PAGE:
Oat milk is more environmentally-friendly than cows milk and many other plant-based options. Oat milk production requires 15 times less water than dairy milk and 8 times less than almond milk. It is also the more compassionate choice. US dairy cows face significant trauma including overproduction of milk, restrictive housing, and poor nutrition.

Lastly, it just tastes really great. Unlike many other non-dairy milks, it has a neutral flavor and, thanks to the high carbohydrate content of oats, it is naturally sweet. Nutritionally, it has more protein and fiber than almond milk, and, when fortified, is comparable to cow’s milk. 

So where did this magical milk come from?

Oat milk was invented in 1990 by the Swedish scientist Rickard Öste. He wanted to create a milk alternative that was sustainable and suitable for lactose intolerants. Öste later founded, Oatly, which is still among the world’s greatest manufacturers of oat milk.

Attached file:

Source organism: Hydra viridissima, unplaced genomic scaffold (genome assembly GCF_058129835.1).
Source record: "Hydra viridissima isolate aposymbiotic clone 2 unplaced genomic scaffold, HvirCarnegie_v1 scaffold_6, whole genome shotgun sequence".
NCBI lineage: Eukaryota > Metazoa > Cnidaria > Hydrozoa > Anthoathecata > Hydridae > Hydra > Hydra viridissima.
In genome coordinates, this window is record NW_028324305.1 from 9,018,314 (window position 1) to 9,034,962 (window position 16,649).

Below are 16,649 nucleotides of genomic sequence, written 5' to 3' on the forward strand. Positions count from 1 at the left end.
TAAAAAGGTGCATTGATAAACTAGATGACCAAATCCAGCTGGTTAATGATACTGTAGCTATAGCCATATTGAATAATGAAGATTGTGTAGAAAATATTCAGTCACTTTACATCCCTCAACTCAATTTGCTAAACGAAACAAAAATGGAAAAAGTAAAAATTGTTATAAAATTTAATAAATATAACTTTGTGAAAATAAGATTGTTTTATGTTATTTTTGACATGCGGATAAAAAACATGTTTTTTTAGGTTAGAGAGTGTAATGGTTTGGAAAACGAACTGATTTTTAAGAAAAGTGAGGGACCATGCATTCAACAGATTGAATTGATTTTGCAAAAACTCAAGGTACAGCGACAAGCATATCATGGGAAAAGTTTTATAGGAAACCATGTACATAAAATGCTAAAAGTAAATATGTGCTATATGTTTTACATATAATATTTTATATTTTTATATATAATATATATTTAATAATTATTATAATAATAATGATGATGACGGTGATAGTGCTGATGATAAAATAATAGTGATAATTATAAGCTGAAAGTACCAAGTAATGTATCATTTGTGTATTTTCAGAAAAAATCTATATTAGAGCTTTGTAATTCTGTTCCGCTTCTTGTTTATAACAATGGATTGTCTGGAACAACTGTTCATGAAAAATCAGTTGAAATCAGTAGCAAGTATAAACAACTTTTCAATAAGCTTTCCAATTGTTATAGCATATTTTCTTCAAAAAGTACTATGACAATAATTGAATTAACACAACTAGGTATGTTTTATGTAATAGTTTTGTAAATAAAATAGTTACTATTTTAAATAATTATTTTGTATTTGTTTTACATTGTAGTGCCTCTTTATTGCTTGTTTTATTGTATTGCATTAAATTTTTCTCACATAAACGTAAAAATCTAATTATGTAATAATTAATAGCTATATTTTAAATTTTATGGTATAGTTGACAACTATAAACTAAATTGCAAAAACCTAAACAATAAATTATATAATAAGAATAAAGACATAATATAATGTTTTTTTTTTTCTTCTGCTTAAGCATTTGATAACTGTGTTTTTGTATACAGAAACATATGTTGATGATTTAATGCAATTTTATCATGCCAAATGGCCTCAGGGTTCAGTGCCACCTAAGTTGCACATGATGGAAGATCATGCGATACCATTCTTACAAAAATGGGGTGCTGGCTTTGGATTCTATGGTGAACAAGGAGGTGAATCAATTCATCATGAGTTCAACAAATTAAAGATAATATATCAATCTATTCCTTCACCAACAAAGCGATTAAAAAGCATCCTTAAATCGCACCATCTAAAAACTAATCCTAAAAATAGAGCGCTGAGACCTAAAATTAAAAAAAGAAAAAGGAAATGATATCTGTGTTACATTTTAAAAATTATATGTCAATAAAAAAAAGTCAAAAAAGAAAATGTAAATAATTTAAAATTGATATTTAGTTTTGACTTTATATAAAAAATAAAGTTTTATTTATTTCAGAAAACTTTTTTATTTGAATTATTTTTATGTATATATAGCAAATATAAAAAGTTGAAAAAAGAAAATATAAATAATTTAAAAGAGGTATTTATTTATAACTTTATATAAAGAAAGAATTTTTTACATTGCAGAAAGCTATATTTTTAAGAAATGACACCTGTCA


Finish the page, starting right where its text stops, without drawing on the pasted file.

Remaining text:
Making oat milk isn’t too different from other non-dairy milks. You take oats and grind them up with water, creating a thick slurry. Enzymes and heat help to extract nutrients from the oat solids and then the concoction is strained. Lastly, emulsifiers, sugar, salt, vitamins, and/or flavours are added and the final product is homogenized and pasteurized. (Intrigued? You can nerd out here & here.)

You can get pretty much anything made from oats these days, including oat yogurt, ice cream, creme fraiche, and spreads. It’s now a common sub offered at major coffee shops and the preferred non-dairy milk of many baristas due to it’s amazing frothability.

If you haven’t tried this milk yet, you really oat to. I have a feeling it’s here to stay, unlike our dear friend COVID-19.